TRANSLATION. Joseph Fauchet, Minister Plenipotentiary of the French Re
publick near the United States, to Mr. Randolph, Secretary of State of the United Slates. Philadelphia, the 13th Floreal, 3d year of the French Republick, one and indivisible, (20 May, 1795, 0. S.)
Sir,--On the 24th of February last, I received the copy of the despatch which the governour of Virginia transmit
ted to you. Doubtless your object as well as his was to prove the exertions made use of to satisfy the reclamations which I have raised against the violation of our treaties, three times repeated in the Chesapeake. I was not a little astonished to see among the documents you sent me as a proof of those exertions, the proscription pronounced in 1793 against French vessels armed in the ports of the United States. I do not require this order of the government to be persuaded of the promptitude with which justice is done to the complaints of English agents.
Since my arrival here, a single allegation from them, whether founded or not, has been sufficient for causing the prizes of our privateers to be arrested, which our trea-, ties sheltered from every kind of prosecution ; and far from using the same coercive means towards the English, when they sent prizes made upon us into your ports, even the severity which your treaties with us impose, has not been exercised towards them. In a word, the militia have as yet been assembled only to support the detention of French vessels or of their prizes. So that on a single suspicion, the requisitions of the English have been obeyed, and we with positive facts have not been able to obtain justice. I waited the effect of the promises made to you by Mr. Brooke in his letter of the 12th of February last. After an anxiety of two months, far from receiving the satisfaction which I had a right to expect, I am informed that a French privateer and two of her prizes have just been carried into Hampton. I hesitated, sir, to testify to you my indignation against this new audacity on the part of the English, at the very moment when their government is boasting of having become the friend of your country: and that hesitation arose from the litile success produced by my reiterated complaints : I once more recall them to you here, sir, and may this be the last time that I shall fulfil that painful duty.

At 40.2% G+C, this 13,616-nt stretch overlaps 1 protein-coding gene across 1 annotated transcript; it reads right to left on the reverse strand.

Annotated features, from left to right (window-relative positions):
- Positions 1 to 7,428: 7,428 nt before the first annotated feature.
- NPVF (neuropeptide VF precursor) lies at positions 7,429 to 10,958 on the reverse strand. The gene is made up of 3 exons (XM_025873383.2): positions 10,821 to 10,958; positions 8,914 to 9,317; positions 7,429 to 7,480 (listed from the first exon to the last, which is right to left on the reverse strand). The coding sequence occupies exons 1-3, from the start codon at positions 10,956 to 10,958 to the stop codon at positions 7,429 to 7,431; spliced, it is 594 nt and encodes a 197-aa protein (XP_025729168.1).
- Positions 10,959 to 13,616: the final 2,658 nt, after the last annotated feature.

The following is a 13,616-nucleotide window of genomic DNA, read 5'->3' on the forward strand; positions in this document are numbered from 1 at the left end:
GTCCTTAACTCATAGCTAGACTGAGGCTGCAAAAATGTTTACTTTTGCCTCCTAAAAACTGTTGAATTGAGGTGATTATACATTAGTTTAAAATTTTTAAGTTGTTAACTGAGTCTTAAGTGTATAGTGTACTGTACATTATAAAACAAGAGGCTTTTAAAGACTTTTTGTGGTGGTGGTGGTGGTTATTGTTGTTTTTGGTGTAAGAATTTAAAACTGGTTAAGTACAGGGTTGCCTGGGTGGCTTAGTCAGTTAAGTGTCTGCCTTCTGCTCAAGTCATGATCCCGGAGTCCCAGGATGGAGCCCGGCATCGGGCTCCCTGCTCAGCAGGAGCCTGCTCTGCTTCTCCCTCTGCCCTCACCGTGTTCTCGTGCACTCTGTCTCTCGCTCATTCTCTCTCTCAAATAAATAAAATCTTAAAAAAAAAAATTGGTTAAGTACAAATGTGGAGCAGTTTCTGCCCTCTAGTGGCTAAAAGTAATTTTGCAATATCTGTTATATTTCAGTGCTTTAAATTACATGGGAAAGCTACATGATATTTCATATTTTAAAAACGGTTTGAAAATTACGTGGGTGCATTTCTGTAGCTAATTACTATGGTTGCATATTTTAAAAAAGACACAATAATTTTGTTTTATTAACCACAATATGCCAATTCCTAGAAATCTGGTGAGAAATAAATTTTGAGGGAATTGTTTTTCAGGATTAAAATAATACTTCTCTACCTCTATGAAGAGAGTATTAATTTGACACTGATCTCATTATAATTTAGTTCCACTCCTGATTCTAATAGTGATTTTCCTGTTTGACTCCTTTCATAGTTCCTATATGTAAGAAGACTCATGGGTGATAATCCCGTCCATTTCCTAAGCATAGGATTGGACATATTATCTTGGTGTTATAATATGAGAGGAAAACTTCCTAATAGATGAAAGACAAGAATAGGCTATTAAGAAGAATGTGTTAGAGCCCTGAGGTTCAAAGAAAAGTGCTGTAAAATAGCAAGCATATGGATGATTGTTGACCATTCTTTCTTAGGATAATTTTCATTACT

I claimed the execution of our treaties violated by the putting into Norfolk of ships which captured American and French vessels laden with provisions and bound to France, under convoy of the Concord; far from acceding to my demand, you took the trouble to interpret the treaty in favour of our enemies, and that favourable interpretation could not defend a single vessel of the capturing division, since even in your construction it had contravened the
17th article of your treaty with France, by taking into Hampton the privateer la Montagne, &c. &c. Governour Lee did not till after some time answer the claim of the consul of the Republick in Virginia, and contented himself with making some vague promises, of which you yourself, sir, have never yet discovered the effect: Mr. Lee doubtless supposed that his promise alone should content and satisfy the just claims of the agents of the French Republick, since he has not thought proper to inform his own government of the measures he was to take for accomplishing his promise given to fulfil the instructions of the President.
Soon after I had a new opportunity of reiterating to the Executive of the United States my hitherto fruitless complaints against the violation of our treaties, an English vessel which had put into Hampton, quit that port, on the information of a pilot, in order to go and capture L'Esperance, a corvette of the Republick, and an American vessel which appeared in the opening of the bay ; she again entered the bay with the corvette, re-armed her there, and sent her out on a cruise. I protested against this audacious infraction, and was still answered by promises; and these promises are not yet fulfilled : The Argonaut is also permitted with impunity to defy your magistrates, who doubtless required her to go out, that being their duty. Further, the Thetis on returning from her piracies against your own vessels, is permitted to repair completely in your ports the considerable damages which she received in the ardour of her pursuit, whilst the 17th article of our treaty is formally opposed to it, as well as to the asylum which you allowed in general to admiral Murray's division : for in a word, sir, all the vessels composing this division have taken French and American vessels under the single pretext that they were laden with French property. Whether the allegation as to the latter be true or false, the captors should be driven from your ports. If they have robbed you, one does not receive brigands in the house they have pillaged. If they have seized our property, our treaty is pointed in that respect.
After so many useless efforts, sir, you must be sensible of the pain I experience in tracing to you a picture so different from that offered by the French Republick whenever justice towards you is in question, even though her